The Magic of Robowar (1988)

August 20, 2019 | By

The triumvirate formed by Bruno Mattei, Claudio Fragasso, and Rossella Drudi has been getting a lot of love from Severin over the past couple of years, and the release of Robowar (1988) may be the trio’s most enjoyable nonsense – a blatant rip-off of Predator and Robocop with a dollop of Aliens that kind of works.

Its low-budget silliness featuring ludicrous dialogue and exploding huts, houses, shacks, and humans, but there’s a special fromage factor that’s far more aromatic that the trio’s other works, which number an astonishing 21 films over 10 years, many shot two at a time. Sheer madness, but no doubt a rich mine of platinum anecdotes which Fragasso & Drudi could pen into an outrageous and maybe envious autobiography of their long & prolific career in exploitation & sexploitation.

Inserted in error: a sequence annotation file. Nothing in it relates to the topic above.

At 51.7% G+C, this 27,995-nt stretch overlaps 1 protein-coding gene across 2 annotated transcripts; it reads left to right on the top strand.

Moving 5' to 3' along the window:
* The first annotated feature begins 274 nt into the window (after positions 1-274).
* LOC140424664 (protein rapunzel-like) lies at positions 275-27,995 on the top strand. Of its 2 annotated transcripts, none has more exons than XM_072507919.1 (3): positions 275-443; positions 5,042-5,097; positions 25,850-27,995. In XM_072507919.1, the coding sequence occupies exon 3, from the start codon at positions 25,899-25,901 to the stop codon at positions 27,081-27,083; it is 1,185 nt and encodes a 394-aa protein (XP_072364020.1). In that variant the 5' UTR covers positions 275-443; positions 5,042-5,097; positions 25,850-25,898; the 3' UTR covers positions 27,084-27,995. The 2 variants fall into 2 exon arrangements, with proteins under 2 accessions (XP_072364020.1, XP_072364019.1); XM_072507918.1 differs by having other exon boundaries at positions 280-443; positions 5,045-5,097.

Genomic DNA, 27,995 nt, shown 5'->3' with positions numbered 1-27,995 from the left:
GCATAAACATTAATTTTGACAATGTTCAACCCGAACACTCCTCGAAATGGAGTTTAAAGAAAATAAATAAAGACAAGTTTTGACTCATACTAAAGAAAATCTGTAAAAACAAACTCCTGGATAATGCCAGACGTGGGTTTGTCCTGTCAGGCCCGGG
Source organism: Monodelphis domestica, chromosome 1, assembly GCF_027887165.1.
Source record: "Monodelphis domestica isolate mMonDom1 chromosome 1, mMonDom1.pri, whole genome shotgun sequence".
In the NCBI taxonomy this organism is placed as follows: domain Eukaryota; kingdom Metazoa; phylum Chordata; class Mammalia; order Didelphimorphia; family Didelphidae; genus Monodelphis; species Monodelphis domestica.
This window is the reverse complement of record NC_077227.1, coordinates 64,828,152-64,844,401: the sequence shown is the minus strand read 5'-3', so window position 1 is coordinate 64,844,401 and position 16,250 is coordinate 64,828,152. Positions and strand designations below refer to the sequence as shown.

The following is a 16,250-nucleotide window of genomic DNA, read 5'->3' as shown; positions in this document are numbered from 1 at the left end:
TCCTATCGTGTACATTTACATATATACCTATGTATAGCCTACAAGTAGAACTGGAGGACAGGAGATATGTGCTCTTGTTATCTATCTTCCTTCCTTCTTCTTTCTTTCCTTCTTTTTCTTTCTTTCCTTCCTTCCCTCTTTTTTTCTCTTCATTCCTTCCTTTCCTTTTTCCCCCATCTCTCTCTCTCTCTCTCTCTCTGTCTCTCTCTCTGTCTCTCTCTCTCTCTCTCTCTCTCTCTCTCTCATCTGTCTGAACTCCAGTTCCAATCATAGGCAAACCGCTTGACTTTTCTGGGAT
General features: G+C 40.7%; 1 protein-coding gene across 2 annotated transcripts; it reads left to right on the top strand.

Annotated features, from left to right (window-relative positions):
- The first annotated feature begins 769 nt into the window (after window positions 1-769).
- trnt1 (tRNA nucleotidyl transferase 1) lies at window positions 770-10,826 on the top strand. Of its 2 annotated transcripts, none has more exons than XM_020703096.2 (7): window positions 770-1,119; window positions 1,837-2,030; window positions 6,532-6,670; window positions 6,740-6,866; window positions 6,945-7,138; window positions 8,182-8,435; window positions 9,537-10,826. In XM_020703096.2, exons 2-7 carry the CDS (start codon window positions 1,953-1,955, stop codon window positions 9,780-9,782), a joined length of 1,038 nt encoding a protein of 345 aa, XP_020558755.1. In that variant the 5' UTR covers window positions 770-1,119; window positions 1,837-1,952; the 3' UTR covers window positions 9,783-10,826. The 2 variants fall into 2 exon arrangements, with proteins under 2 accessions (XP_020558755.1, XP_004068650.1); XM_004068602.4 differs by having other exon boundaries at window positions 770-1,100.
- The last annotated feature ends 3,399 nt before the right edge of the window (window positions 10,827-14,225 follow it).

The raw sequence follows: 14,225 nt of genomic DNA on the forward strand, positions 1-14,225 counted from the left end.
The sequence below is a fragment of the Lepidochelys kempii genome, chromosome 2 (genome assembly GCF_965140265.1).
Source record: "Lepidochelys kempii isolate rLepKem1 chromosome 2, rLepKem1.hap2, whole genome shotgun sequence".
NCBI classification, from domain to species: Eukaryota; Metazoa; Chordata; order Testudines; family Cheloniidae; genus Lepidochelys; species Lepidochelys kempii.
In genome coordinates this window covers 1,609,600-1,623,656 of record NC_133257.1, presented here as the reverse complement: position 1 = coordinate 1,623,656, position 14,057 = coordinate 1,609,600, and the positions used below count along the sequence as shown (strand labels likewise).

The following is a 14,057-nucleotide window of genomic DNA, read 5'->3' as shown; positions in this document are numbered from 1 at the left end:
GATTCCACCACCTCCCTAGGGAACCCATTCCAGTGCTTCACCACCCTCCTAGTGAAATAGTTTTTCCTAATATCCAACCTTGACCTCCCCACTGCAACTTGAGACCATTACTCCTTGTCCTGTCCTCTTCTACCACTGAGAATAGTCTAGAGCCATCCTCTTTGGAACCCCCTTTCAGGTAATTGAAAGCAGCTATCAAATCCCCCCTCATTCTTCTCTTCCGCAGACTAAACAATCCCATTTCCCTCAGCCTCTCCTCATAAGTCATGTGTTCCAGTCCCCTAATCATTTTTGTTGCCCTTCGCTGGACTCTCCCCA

I spent a fair bit of time dissecting & contextualizing Robowar and its implications on home video – namely showcasing a wild era in Italian film – as well as Severin’s more than fair attempt to present the husband & wife team as more than filmmakers of schlock. It’s still an uphill quest, but maybe interpolated with further Blu-rays of the duo’s horror & sci-fi efforts, Severin might release the odd  crime drama or TV production to show another side of the creators of, ahem, Troll 2 (1990). I’m especially keen on seeing Appuntamento a Trieste (1989), a TV mini-series starring Tony Musante (Bird with the Crystal Plumage, The Incident), Ivan Rassimov (All the Colors of the Dark), Edmund Purdom (The Egyptian), Christiana Borghi (Nazi Love Camp 27), and directed by Mattei with co-writers Fragasso & Drudi.

Coming next: two tales of international meddling, disruption, and diplomatic bungling, with Gregory Peck in the zippy The Chairman (1969) from Twilight Time, and Marlon Brando in The Ugly American (1963) from KINO.

Thanks for reading,



Mark R. Hasan, Editor

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